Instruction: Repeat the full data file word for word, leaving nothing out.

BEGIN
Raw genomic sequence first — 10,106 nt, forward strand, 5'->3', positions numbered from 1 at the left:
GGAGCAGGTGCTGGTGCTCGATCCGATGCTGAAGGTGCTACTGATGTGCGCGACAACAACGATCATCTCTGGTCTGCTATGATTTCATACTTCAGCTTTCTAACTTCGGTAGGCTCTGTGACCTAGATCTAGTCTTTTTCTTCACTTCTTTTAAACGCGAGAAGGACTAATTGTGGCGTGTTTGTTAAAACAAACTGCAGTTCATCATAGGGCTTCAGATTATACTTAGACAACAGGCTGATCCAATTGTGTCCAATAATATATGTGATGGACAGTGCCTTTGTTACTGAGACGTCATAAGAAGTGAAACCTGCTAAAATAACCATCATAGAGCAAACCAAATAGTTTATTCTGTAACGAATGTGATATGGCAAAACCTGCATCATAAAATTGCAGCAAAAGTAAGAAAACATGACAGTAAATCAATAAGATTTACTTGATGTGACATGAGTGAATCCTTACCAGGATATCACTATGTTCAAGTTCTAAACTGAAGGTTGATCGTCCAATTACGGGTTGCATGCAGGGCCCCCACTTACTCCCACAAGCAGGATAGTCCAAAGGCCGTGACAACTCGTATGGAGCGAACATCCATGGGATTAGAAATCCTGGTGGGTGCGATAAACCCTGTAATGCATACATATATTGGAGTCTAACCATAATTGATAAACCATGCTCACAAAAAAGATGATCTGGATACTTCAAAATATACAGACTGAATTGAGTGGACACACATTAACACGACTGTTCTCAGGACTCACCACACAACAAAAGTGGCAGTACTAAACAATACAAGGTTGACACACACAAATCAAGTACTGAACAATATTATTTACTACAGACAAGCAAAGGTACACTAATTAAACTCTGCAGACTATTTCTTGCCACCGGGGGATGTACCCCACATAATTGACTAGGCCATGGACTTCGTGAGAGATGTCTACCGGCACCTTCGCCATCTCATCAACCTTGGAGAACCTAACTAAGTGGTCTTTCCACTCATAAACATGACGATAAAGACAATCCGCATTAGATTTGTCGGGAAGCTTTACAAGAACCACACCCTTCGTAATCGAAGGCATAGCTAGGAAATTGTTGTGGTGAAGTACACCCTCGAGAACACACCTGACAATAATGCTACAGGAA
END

Raw genomic sequence first — 10,106 nt, forward strand, 5'->3', positions numbered from 1 at the left:
GGAGCAGGTGCTGGTGCTCGATCCGATGCTGAAGGTGCTACTGATGTGCGCGACAACAACGATCATCTCTGGTCTGCTATGATTTCATACTTCAGCTTTCTAACTTCGGTAGGCTCTGTGACCTAGATCTAGTCTTTTTCTTCACTTCTTTTAAACGCGAGAAGGACTAATTGTGGCGTGTTTGTTAAAACAAACTGCAGTTCATCATAGGGCTTCAGATTATACTTAGACAACAGGCTGATCCAATTGTGTCCAATAATATATGTGATGGACAGTGCCTTTGTTACTGAGACGTCATAAGAAGTGAAACCTGCTAAAATAACCATCATAGAGCAAACCAAATAGTTTATTCTGTAACGAATGTGATATGGCAAAACCTGCATCATAAAATTGCAGCAAAAGTAAGAAAACATGACAGTAAATCAATAAGATTTACTTGATGTGACATGAGTGAATCCTTACCAGGATATCACTATGTTCAAGTTCTAAACTGAAGGTTGATCGTCCAATTACGGGTTGCATGCAGGGCCCCCACTTACTCCCACAAGCAGGATAGTCCAAAGGCCGTGACAACTCGTATGGAGCGAACATCCATGGGATTAGAAATCCTGGTGGGTGCGATAAACCCTGTAATGCATACATATATTGGAGTCTAACCATAATTGATAAACCATGCTCACAAAAAAGATGATCTGGATACTTCAAAATATACAGACTGAATTGAGTGGACACACATTAACACGACTGTTCTCAGGACTCACCACACAACAAAAGTGGCAGTACTAAACAATACAAGGTTGACACACACAAATCAAGTACTGAACAATATTATTTACTACAGACAAGCAAAGGTACACTAATTAAACTCTGCAGACTATTTCTTGCCACCGGGGGATGTACCCCACATAATTGACTAGGCCATGGACTTCGTGAGAGATGTCTACCGGCACCTTCGCCATCTCATCAACCTTGGAGAACCTAACTAAGTGGTCTTTCCACTCATAAACATGACGATAAAGACAATCCGCATTAGATTTGTCGGGAAGCTTTACAAGAACCACACCCTTCGTAATCGAAGGCATAGCTAGGAAATTGTTGTGGTGAAGTACACCCTCGAGAACACACCTGACAATAATGCTACAGGAA